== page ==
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Inexpensive, generating electricity via the wind is pennies per kilowatt; it’s a little cheaper than solar generated electricity. Renewable and efficient too…

Milling the grain

Taking a step back in time, my next power stop was just a few miles away in the little town of Thorp. At the Thorp Grist Mill, a national historic landmark, I discovered another clean-energy way to generate electricity. In the 1880s, a water turbine at this mill did more than turn wheat into flour. It also provided this town with electricity; one of the first towns in Central Washington to benefit from such a resource.

By the way, do you know how flour is made? At this mill, grain entered at ground level, rode in small buckets attached to conveyor belts all the way to the third floor, then was dumped into chutes, making its way to the lower floors. Machines resembling large wooden cabinets broke apart the husks, then milled the kernels multiple times until they became the consistency of, well… flour.

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Enjoying the bounty

Ready to enjoy fresh and local produce and baked goods—a little something the nearby wind farm helped make? I was! My last stop for the afternoon: the Thorp Fruit and Antique Mall. It’s a big produce stand that’s kind of hard to miss…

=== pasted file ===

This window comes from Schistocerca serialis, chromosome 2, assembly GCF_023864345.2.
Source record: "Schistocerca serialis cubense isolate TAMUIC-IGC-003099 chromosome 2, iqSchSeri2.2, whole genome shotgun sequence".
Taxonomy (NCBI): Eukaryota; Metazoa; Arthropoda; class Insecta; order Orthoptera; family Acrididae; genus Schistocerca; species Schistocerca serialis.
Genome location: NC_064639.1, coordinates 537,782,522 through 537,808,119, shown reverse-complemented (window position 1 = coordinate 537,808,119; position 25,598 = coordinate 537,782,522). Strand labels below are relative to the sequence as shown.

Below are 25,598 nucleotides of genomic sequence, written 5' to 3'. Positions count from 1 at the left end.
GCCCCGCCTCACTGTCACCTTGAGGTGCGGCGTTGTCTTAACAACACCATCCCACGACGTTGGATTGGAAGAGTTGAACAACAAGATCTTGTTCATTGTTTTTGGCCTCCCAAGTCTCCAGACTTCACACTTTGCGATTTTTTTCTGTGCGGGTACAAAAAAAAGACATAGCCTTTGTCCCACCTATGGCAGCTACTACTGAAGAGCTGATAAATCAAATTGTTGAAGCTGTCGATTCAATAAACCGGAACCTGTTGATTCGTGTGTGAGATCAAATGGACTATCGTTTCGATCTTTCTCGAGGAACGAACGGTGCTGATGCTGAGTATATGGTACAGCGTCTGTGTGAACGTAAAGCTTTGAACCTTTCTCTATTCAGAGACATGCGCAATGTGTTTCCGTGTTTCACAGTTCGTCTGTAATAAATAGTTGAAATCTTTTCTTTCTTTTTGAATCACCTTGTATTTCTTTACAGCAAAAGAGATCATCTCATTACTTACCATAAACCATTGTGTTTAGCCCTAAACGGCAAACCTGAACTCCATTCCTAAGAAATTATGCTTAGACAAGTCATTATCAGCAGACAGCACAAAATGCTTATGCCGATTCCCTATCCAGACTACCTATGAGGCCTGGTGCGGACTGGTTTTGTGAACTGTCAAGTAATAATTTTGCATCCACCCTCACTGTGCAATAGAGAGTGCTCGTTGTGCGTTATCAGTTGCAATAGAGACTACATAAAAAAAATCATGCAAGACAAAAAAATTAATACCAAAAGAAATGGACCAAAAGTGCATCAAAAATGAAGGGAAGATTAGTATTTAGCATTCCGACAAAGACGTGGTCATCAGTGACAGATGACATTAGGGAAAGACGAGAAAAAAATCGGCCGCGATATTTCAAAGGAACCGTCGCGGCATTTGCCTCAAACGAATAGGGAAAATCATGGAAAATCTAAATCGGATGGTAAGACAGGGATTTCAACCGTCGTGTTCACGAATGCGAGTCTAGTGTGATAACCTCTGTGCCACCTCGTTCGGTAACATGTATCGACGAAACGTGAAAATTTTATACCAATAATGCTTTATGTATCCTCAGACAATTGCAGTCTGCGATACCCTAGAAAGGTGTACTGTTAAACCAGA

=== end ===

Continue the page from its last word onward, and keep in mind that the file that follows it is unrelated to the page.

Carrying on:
Three floors of local treasures: fruits and veggies great you as you walk in the entrance, taking up most of the space on level 1. Also on that same floor, you’ll find a wine section (Washington state, in case you don’t already know, is the second largest producer of premium wines in the nation), along with other gourmet local items, and an espresso counter. Coffee break time for me!

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The two upstairs floors feature items any antique or vintage shopper would gladly peruse. Very walkable with plenty of natural light, this country store is an easy place to shop. Too easy…

As I made my way home, I saw these renewable resources in a whole new light. I’ve always appreciated clean, efficient ways to power our world, but knowing the harmony PSE—this local company—pursues in caring for its physical place on the map (and the surrounding communities), makes me feel a little better about our corner of the world.

It takes a lot to keep the lights on. Nice to know the impact of wind farming on our world, helping with electricity and more, is a positive one. J 🌬